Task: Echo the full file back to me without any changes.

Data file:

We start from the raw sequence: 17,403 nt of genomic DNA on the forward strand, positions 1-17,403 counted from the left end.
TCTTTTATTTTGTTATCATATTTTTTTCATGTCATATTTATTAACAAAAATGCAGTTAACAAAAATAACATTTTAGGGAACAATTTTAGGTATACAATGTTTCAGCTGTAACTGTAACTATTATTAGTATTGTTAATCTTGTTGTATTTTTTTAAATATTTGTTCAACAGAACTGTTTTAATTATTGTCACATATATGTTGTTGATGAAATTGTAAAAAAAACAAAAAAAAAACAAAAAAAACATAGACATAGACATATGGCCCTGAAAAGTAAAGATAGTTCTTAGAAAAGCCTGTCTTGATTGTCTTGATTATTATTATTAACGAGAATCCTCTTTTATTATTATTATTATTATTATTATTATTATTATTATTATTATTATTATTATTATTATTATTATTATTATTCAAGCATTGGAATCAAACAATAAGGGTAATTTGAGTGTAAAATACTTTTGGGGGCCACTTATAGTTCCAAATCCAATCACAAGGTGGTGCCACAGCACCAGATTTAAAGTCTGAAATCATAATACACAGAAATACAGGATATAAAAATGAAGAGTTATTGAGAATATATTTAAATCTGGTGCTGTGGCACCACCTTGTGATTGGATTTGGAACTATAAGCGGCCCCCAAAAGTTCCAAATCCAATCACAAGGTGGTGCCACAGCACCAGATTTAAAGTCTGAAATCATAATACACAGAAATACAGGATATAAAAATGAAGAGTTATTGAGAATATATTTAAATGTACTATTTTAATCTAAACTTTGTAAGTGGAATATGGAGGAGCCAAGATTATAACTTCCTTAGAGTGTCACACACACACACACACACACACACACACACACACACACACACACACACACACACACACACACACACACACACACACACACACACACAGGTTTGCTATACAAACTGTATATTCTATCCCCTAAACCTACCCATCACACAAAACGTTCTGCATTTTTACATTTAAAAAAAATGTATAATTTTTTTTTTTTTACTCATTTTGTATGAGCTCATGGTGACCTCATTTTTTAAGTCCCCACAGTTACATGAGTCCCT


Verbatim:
We start from the raw sequence: 17,403 nt of genomic DNA on the forward strand, positions 1-17,403 counted from the left end.
TCTTTTATTTTGTTATCATATTTTTTTCATGTCATATTTATTAACAAAAATGCAGTTAACAAAAATAACATTTTAGGGAACAATTTTAGGTATACAATGTTTCAGCTGTAACTGTAACTATTATTAGTATTGTTAATCTTGTTGTATTTTTTTAAATATTTGTTCAACAGAACTGTTTTAATTATTGTCACATATATGTTGTTGATGAAATTGTAAAAAAAACAAAAAAAAAACAAAAAAAACATAGACATAGACATATGGCCCTGAAAAGTAAAGATAGTTCTTAGAAAAGCCTGTCTTGATTGTCTTGATTATTATTATTAACGAGAATCCTCTTTTATTATTATTATTATTATTATTATTATTATTATTATTATTATTATTATTATTATTATTATTATTATTATTCAAGCATTGGAATCAAACAATAAGGGTAATTTGAGTGTAAAATACTTTTGGGGGCCACTTATAGTTCCAAATCCAATCACAAGGTGGTGCCACAGCACCAGATTTAAAGTCTGAAATCATAATACACAGAAATACAGGATATAAAAATGAAGAGTTATTGAGAATATATTTAAATCTGGTGCTGTGGCACCACCTTGTGATTGGATTTGGAACTATAAGCGGCCCCCAAAAGTTCCAAATCCAATCACAAGGTGGTGCCACAGCACCAGATTTAAAGTCTGAAATCATAATACACAGAAATACAGGATATAAAAATGAAGAGTTATTGAGAATATATTTAAATGTACTATTTTAATCTAAACTTTGTAAGTGGAATATGGAGGAGCCAAGATTATAACTTCCTTAGAGTGTCACACACACACACACACACACACACACACACACACACACACACACACACACACACACACACACACACACACACACACACACACACACAGGTTTGCTATACAAACTGTATATTCTATCCCCTAAACCTACCCATCACACAAAACGTTCTGCATTTTTACATTTAAAAAAAATGTATAATTTTTTTTTTTTTACTCATTTTGTATGAGCTCATGGTGACCTCATTTTTTAAGTCCCCACAGTTACATGAGTCCCT